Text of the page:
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Pieceable Passion

RICKREALL -- Quilting done well takes time.

Dallas Piece Makers quilting club members Marie Beers, left, and Colleen Kibbey work on quilts while keeping an eye on the club's area at the 2013 Mid-Valley Quilt Guild Show on Saturday at the Polk County Fairgounds and Event Center. The club was honored as the "featured quilters" during the Thursday through Saturday affair that highlighted more than 200 quilts made by quilters from around the Willamette Valley.

Photo by Pete Strong

Dallas Piece Makers quilting club members Marie Beers, left, and Colleen Kibbey work on quilts while keeping an eye on the club's area at the 2013 Mid-Valley Quilt Guild Show on Saturday at the Polk County Fairgounds and Event Center. The club was honored as the "featured quilters" during the Thursday through Saturday affair that highlighted more than 200 quilts made by quilters from around the Willamette Valley.

April 30, 2013

RICKREALL -- Quilting done well takes time.

Just ask the members of the Dallas Piece Makersquilting club, who spent more than a year planning and piecing together the quilt raffled at the 2013 Mid-Valley Quilt Guild Show, held Thursday through Saturday at the Polk County Fairgrounds and Event Center.

The stunning white and red quilt, called "Fire and Ice," was a joint project with each participating club member designing and making two blocks.

The club took its time to make sure it was perfect.

"They had to make two practice blocks first before we would allow them to use the good fabric," said club member Marie Beers, smiling.

Some spectators toured the show floor in groups to discuss each quilt

Photo by Pete Strong

Some spectators toured the show floor in groups to discuss each quilt's unique qualities and the work that went into them.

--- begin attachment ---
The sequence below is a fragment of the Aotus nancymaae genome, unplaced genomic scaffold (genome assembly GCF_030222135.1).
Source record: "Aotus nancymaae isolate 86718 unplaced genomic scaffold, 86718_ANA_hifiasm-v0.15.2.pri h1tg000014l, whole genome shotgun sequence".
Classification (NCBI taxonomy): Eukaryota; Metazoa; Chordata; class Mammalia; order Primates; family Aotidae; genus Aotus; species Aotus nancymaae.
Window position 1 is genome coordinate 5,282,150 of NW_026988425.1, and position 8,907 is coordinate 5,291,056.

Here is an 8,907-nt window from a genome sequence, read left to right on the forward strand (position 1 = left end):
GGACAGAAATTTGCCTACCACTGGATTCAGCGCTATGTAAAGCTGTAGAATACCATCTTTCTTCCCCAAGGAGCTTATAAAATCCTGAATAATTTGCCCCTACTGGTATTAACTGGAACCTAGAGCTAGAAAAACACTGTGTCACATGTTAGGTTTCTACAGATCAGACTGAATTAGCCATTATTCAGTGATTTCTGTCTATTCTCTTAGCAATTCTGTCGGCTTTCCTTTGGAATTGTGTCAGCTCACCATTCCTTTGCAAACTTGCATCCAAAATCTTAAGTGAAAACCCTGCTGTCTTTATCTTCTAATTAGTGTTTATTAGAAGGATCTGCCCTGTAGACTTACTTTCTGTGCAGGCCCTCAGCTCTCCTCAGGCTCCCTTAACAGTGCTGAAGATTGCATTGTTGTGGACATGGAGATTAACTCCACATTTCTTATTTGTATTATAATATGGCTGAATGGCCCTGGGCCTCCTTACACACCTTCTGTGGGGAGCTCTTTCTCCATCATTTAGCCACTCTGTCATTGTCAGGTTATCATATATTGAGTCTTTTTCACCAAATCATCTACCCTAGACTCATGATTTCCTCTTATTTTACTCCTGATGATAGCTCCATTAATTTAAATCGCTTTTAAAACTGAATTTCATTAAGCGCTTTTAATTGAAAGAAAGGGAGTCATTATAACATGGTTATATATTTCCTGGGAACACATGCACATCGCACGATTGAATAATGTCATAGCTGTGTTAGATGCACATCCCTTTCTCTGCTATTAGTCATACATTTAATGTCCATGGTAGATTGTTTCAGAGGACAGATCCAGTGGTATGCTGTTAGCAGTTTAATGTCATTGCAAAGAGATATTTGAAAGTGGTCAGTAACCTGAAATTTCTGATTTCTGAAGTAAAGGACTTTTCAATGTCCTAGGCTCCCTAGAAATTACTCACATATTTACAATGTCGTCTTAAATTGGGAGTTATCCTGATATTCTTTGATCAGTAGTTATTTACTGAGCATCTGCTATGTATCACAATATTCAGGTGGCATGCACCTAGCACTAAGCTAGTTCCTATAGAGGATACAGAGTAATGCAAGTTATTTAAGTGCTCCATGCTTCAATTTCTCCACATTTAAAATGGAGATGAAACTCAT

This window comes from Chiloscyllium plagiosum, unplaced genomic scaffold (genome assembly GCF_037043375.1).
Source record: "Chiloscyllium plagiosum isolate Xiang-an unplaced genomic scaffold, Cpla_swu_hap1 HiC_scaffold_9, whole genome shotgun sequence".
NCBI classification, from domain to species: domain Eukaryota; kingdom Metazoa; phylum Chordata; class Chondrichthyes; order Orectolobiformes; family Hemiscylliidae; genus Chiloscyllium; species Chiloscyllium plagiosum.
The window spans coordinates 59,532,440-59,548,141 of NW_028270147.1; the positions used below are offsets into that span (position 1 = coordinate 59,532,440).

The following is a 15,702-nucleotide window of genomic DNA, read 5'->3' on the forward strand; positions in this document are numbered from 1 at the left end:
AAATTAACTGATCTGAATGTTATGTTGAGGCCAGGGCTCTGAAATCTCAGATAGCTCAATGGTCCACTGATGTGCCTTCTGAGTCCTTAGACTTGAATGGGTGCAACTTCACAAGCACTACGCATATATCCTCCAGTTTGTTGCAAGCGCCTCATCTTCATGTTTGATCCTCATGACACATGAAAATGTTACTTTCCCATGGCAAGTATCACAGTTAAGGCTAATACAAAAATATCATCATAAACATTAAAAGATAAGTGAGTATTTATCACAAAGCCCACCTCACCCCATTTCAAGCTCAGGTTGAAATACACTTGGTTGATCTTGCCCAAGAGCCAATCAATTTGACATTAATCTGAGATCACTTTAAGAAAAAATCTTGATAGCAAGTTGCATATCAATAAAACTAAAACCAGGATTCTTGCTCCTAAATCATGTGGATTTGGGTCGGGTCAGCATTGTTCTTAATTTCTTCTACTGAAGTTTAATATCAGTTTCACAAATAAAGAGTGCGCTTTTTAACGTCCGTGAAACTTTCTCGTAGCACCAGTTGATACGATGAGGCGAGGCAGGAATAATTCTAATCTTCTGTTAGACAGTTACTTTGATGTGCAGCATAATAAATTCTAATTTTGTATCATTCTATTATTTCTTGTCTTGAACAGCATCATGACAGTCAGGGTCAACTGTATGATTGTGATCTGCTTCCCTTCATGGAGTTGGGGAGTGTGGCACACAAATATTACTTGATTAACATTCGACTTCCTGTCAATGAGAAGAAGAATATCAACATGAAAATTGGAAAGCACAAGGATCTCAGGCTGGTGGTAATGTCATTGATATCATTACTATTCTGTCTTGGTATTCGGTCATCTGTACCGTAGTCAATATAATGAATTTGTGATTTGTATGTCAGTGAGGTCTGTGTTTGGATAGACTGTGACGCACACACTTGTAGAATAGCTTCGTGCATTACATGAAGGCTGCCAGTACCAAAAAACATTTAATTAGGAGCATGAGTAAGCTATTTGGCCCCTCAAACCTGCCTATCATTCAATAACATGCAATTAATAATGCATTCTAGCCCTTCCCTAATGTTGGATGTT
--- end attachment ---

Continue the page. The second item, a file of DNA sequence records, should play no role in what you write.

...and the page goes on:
That dedication paid off as more than 3,500 raffle tickets were sold by late morning Saturday -- and more were being purchased by the minute.

The quilt show, this year entitled "Fire and Ice: Pieceable Passions," is the guild's main fundraiser and is held every two years to make sure the approximately 350 members of the guild have the time to show their best work.

"We have a lot of really exceptional quilters in the Mid-Valley Quilt Guild," said Lisa Encabo, one of two guild presidents. "People look forward to this show every other year. And this year, they didn't disappoint. ... We are very fortunate to be deep in talent in our guild."

More than 200 quilts were on display, showcasing bright color combinations, traditional and contemporary designs, and intricate detail. It takes time to soak in all the patterns in just one quilt, but that's part of the appeal, according to members of the Dallas Piece Makers.

Audrey Forbes of Dallas inspects a row of quilts. The show featured more than 200 quilts in a stunning variety of colors and styles.

Photo by Pete Strong

Audrey Forbes of Dallas inspects a row of quilts. The show featured more than 200 quilts in a stunning variety of colors and styles.

The club has been meeting since 1975 and has seen a resurgence in membership in recent years. Beers believes the growing popularity of quilting is in part a reaction to many products being mass-produced and disposable.

"I think people are trying to go back to old ways because society has become a `throw away,'" Beers said. "To make something that you can pass down to your children, to the next generation, I think people are liking that. We've gotten away from that, but now it is coming back."

Colleen Kibbey, who has been a member for seven years, said she enjoys learning about the history of quilts, who made them and why they chose the design. She's become a collector of old quilts, finding them through estate sales.

Janet McLeon, Denise Sherry and Laurie Nielsen, from left, conduct a "quilt turning." The group presented a variety of quilts and told the stories behind them three times daily throughout the show.

Photo by Pete Strong

Janet McLeon, Denise Sherry and Laurie Nielsen, from left, conduct a "quilt turning." The group presented a variety of quilts and told the stories behind them three times daily throughout the show.

"There's a story, usually, behind what you do," she said.

Now Beers, Kibbey and the rest of the Dallas Piece Makers are carrying on that tradition through their own work.

"I think people are getting to appreciate something handmade and that somebody put their heart and soul into," Beers said.

"It's a labor of love," Kibbey added.

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